Group & Independent Tour Packages

Yes, seriously. Veteran travelers are often loath to admit they resort to package tours and join clueless newbies who trail behind the guide like sheep. The stereotypical bus tour is odious to backpackers at hostels as well as the wealthy at the Ritz Carlton. Yet, the sheer convenience of package tours makes them an efficient and often economical way to travel.

Sure it's fun to be a snob about bus tours, but even seasoned travelers ought to sometimes consider packaged tours for several reasons:
  1. Some good companies confine their groups to fewer than 15 people and some packages may have as few as two or three people.
  2. Some companies offer fine independent tours (usually with private guides and drivers) as well as small group tours.
  3. A few countries (like Belarus, Bhutan, Iran) require using an approved company.
  4. Some expert help may be useful in places with little tourist infrastructure.
  5. Some tours offer quite special events. Examples from my trips include:
    • VIP access to the Xian warriors,
    • a lavish dinner in a historic Belgrade home,
    • a top astronomer's talk about the solar eclipse,
    • a chamber duet after a picnic on a Tuscan hillside.
  6. Your friends and family may not be as daring as you. They may think you're crazy to go to Kurdistan or Katmandu or Canada, and you'd like some company.
  7. And we don't always have time to do the homework necessary to construct that dream Machu Picchu trip to squeeze into the upcoming eight-day travel window.
Back in the day, I backpacked and hitchhiked around Europe. Now, while a majority of my trips are self-arranged and self-guided, quite a few — for the reasons above — involve a tour company, usually for independent travel when affordable but including some group tours.

With any group tour, the big gamble is always interpersonal dynamics — the unpredictable ratio of congenial, simpatico fellow travelers to sometimes inconsiderate, incompatible, obnoxious ones. With that caveat, below are my reviews.

Undiscovered Destinations: One favorite is this British team that constructs group and independent tours to novel places. I'm a big fan after they crafted a great sweep across three tricky countries for me ― Eritrea, Sudan, and Somalia (Somaliland). When I was hit with big flight schedule changes, they quickly worked out solutions. Their local partners, all reliable and eager to please, had been well vetted. They trailblaze trips in places like Equatorial Guinea and East Timor. HQ: UK.

MIR: Extraordinary attention to detail in arranging a private tour around Belarus. Offers both group and independent tours. Wish I'd discovered MIR years ago. Specialty: Eastern Europe, Central Asia, Russia, China. HQ: Seattle.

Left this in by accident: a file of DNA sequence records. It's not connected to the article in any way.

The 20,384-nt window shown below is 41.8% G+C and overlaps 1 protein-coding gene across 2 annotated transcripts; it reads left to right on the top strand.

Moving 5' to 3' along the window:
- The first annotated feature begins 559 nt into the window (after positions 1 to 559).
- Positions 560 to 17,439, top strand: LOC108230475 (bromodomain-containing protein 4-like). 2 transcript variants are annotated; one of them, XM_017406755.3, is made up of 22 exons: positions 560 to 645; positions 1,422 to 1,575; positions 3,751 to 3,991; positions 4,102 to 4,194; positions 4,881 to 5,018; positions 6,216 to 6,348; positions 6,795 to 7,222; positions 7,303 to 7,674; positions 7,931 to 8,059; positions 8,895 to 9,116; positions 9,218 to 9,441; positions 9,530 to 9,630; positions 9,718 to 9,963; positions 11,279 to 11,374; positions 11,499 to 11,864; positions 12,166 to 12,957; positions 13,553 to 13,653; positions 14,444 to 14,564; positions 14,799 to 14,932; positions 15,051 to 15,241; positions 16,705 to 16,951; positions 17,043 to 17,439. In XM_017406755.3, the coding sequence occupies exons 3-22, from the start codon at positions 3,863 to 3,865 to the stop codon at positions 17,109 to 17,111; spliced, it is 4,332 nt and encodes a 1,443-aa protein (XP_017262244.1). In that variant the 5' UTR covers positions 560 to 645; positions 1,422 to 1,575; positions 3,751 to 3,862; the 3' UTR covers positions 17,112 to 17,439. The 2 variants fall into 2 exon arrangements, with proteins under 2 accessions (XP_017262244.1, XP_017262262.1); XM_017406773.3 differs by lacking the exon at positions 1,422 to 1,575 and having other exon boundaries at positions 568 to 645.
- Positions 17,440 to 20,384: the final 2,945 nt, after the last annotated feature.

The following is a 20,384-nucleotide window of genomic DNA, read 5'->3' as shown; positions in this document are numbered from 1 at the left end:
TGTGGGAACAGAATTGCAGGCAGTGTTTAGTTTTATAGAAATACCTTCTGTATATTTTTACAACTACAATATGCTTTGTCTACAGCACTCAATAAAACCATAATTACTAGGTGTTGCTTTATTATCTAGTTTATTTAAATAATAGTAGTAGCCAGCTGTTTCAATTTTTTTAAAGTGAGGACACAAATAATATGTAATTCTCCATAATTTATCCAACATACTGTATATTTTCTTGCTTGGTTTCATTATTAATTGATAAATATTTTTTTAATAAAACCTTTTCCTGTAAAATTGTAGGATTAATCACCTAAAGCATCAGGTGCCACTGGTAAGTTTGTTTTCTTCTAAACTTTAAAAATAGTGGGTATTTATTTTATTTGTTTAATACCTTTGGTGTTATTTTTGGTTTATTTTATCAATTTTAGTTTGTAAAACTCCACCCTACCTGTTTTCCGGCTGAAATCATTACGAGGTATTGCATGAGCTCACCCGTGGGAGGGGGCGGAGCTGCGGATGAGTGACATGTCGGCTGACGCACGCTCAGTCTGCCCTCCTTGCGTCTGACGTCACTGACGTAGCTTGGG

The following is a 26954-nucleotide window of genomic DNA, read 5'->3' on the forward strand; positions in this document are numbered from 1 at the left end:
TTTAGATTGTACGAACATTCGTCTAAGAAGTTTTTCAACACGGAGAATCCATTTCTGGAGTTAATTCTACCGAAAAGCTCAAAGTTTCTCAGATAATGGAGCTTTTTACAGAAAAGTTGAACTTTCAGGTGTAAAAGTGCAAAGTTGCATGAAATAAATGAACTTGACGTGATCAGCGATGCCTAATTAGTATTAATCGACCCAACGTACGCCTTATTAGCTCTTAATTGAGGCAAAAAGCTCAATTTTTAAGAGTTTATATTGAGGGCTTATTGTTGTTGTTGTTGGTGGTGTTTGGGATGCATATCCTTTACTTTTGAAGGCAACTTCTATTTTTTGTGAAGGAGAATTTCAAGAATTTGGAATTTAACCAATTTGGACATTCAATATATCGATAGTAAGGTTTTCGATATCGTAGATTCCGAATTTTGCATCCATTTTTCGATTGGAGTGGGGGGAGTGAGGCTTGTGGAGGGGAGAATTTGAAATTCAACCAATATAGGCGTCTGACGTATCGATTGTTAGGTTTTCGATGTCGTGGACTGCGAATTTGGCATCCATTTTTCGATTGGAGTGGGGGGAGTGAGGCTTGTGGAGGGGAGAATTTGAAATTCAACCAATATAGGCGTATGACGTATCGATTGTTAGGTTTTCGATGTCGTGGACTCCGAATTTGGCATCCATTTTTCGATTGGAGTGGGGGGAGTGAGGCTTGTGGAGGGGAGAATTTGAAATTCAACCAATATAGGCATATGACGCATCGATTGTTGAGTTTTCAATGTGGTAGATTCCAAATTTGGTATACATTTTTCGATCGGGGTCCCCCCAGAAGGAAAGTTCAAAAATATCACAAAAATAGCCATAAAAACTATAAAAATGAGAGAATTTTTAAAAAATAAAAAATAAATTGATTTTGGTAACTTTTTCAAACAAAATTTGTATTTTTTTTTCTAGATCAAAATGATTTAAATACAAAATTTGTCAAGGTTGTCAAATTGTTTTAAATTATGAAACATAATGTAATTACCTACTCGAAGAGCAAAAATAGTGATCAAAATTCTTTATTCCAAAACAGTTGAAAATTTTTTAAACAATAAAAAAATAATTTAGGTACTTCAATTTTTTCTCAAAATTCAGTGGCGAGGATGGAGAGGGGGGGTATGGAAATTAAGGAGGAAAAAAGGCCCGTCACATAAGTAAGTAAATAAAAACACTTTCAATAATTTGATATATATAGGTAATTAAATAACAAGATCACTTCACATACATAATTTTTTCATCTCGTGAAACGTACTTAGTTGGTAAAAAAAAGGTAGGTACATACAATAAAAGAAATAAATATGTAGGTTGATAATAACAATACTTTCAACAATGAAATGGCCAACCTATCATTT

Wild Frontiers: Group and independent tours to countries throughout the world. WF helped arranged nice independent trips for me to the Caucasus countries; to western Egypt oases; to Lebanon, Syria, Jordan; to Kazakhstan and Kyrgyzstan, and to Uzbekistan, Turkmenistan, Tajikistan. So far my only small group tour with WF was in Ethiopia and it was pretty good. HQ: London.

Bestway: Bestway offers a many destinations. They had the (then) only tour covering all Persian Gulf countries. They were the first to assemble a swing across all the former Yugoslavia, plus Albania. Moldova tours are rare, but Bestway had a good partner there and I got to visit breakaway Transnistria too. Most tours only need two people and a few can be done solo. Bestway tailored good independent versions of its group tours for my travels to Rwanda and Uganda, and to Botswana, Swaziland, and Lesotho. HQ: Vancouver.

Innovations in Travel: This boutique conducts a couple of tours each year, often to see solar eclipses. They did an amazing job with a tour to see highlights of Libya and view the 2006 eclipse in the Libyan desert. They did an equally meticulous job out in the Uyghur region of northwest China to see the 2008 eclipse. HQ: Annapolis.

Explore!: I've only used this UK company for my trip to Iraq, but I was impressed and plan to use it again. Explore! has a loyal following among savvy British travelers and offers affordable prices by using carefully chosen three-star hotels.

Travcoa offers expensive tours that may not live up to the price. I used Travcoa three times. Iran, with a brilliant guide, was worth the big bucks. Yet, in Mongolia we got a cranky guide in a shabby school bus while tours costing half as much had new coaches. The west Africa tour was uneven with a novice guide. At their steep prices, I never recommend a Travcoa gamble. HQ: Los Angeles area.

"Active travel" is a special category. And the best companies — such as B&R and Backroads — make it their whole focus.

Butterfield & Robinson: B&R spoiled me with its small-group, upscale, biking and hiking tours, usually with three guides and details flawlessly planned in Vietnam, Nepal, Morocco, Turkey, China, Japan, Tuscany, Cinque Terre. In six of these eight, tour leaders were superb. HQ: Toronto.

Backroads: If you check out B&R, be sure to look at Backroads too, another solid biking and hiking group, usually less expensive. I've been a bit luckier with B&R than with Backroads in terms of guides and guests, but Backroads did an fine job in Patagonia and in Ecuador, and was OK for biking in Bali, despite a poor job in a Thailand biking trip many years ago. HQ: Berkeley.

Destination Inspirations
Brainstorming about where to go next?
National Geographic and others have published handsome books with creative travel ideas:

For more recommendations,
click here for my page on trip planning.